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Corporate Overview

The Standard – December 2010

EPA Takes Action on Chemicals Used in Dyes, Flame Retardants, and Industrial Detergents

In August 2010 the US EPA took another step forward with its plan to address the potential health risks associated with chemical pollutants in the environment. EPA Administrator Lisa Jackson announced new action plans for hexabromocyclododecane (HBCD), nonylphenol and nonylphenol ethoxylates (NP/NPEO), and benzidine dyes. These plans join previously developed action plans for bisphenol A (BPA), perfluorinated compounds (PFCs), polybrominated diphenyl ethers (PBDEs), phthalates, and short chain chlorinated paraffins (SCCPs).

EPA's existing chemical programs address pollution prevention, risk assessment, hazard and exposure assessment and characterization, and risk management for chemical substances in commercial use. As part of the existing chemicals program, the EPA's action plans define a series of options the EPA can pursue toward reducing the risks associated with these chemical pollutants, with the authority of such programs as the Toxic Substances Control Act (TSCA) and Pollution Prevention Act behind them. Some of these action plans may include adding the compounds to the new Chemicals of Concern list, enforcing new use rules for the compounds, and imposing new requirements for reporting under the Toxic Release Inventory (TRI). The EPA may even opt to ban or limit the production of chemicals under these new programs.1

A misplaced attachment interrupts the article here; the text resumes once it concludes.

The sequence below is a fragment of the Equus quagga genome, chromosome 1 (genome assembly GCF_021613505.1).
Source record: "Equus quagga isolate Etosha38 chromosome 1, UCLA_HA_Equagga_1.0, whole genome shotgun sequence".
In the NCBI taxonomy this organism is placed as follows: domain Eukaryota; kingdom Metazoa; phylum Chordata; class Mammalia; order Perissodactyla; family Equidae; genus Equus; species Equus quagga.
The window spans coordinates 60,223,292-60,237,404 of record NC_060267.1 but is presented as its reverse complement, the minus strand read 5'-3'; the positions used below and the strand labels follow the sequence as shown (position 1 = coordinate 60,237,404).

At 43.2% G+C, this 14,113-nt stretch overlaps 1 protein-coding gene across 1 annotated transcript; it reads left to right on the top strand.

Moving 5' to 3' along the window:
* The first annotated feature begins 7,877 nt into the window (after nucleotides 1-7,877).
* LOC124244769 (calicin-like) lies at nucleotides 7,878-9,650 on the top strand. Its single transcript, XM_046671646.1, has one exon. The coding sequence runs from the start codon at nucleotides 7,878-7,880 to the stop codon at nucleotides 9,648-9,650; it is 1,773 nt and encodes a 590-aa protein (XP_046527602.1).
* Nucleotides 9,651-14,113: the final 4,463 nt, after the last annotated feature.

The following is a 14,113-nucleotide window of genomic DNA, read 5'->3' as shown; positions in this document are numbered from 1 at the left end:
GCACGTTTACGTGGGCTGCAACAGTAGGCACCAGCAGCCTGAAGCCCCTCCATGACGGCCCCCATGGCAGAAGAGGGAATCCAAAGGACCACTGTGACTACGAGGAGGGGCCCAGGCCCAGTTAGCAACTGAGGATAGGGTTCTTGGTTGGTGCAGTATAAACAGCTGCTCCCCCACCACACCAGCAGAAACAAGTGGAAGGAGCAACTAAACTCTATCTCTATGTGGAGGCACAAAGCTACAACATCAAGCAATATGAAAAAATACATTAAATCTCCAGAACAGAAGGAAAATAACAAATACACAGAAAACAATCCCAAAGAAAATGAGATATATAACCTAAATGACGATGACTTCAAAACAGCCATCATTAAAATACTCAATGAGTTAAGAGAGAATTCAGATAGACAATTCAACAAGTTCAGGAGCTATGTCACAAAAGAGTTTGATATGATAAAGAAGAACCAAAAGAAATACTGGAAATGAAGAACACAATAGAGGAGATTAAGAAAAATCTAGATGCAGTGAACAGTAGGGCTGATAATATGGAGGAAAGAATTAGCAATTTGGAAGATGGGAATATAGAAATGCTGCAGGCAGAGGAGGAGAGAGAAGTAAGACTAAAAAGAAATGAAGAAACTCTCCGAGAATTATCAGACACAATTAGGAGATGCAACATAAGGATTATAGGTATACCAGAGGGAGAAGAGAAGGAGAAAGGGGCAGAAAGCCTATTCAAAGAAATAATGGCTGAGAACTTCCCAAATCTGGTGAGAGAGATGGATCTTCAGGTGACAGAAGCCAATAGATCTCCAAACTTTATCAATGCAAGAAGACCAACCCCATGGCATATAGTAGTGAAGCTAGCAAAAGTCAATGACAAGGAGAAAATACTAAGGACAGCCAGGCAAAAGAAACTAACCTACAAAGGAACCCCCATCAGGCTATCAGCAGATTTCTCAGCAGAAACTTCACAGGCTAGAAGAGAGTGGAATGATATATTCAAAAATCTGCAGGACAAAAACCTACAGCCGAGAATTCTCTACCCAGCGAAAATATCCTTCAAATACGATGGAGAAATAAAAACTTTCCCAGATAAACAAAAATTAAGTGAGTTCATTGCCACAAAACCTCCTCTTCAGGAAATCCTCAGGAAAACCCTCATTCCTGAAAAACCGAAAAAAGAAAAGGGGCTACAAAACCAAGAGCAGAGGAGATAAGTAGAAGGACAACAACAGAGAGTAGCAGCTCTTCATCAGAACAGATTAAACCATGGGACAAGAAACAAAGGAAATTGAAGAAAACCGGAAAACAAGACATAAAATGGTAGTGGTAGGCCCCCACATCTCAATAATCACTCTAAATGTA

For more information about US EPA action plans for chemical pollutants, click here: EPA Action Plans


Hexabromocyclododecane (HBCD) is a large-production volume flame retardant used primarily in expanded polystyrene foam (EPF) in the building industry, but is also found commonly in consumer products. HBCD has demonstrated characteristics of persistence in the environment, biomagnifications in the food web, and toxicity to aquatic organisms, according to EPA.

EPA is considering the following actions regarding HBCD.2

1) Adding HBCD to the Chemicals of Concern list
2) Designating HBCD as a significant new use compound, requiring manufacturers or processers to notify EPA before any manufacturing or processing
3) Potentially regulating HBCD to limit or ban manufacturing, processing, distributing, or using HBCD
4) Listing HBCD in the Toxics Release Inventory (TRI), requiring manufacturers or importers to list environmental release information
5) Conducting a “design for the environment” plan, encouraging users to move away from the use of HBCD in preference of other alternatives

With the new action plan EPA joins both the European Chemicals Agency, which in 2008 added HBCD as a substance of very high concern (SVHC) in its Registration, Evaluation, Authorization, and Restriction of Chemicals (REACH) program, and the United Nations Environment Program (UNEP) which in August of 2010 submitted HBCD to its POPs review committee for inclusion in the list of Stockholm Convention POPs chemicals.






For a complete listing of EPA's Flame Retardant standards, click here: BFRs


Nonylphenol and Nonylphenol Ethoxylates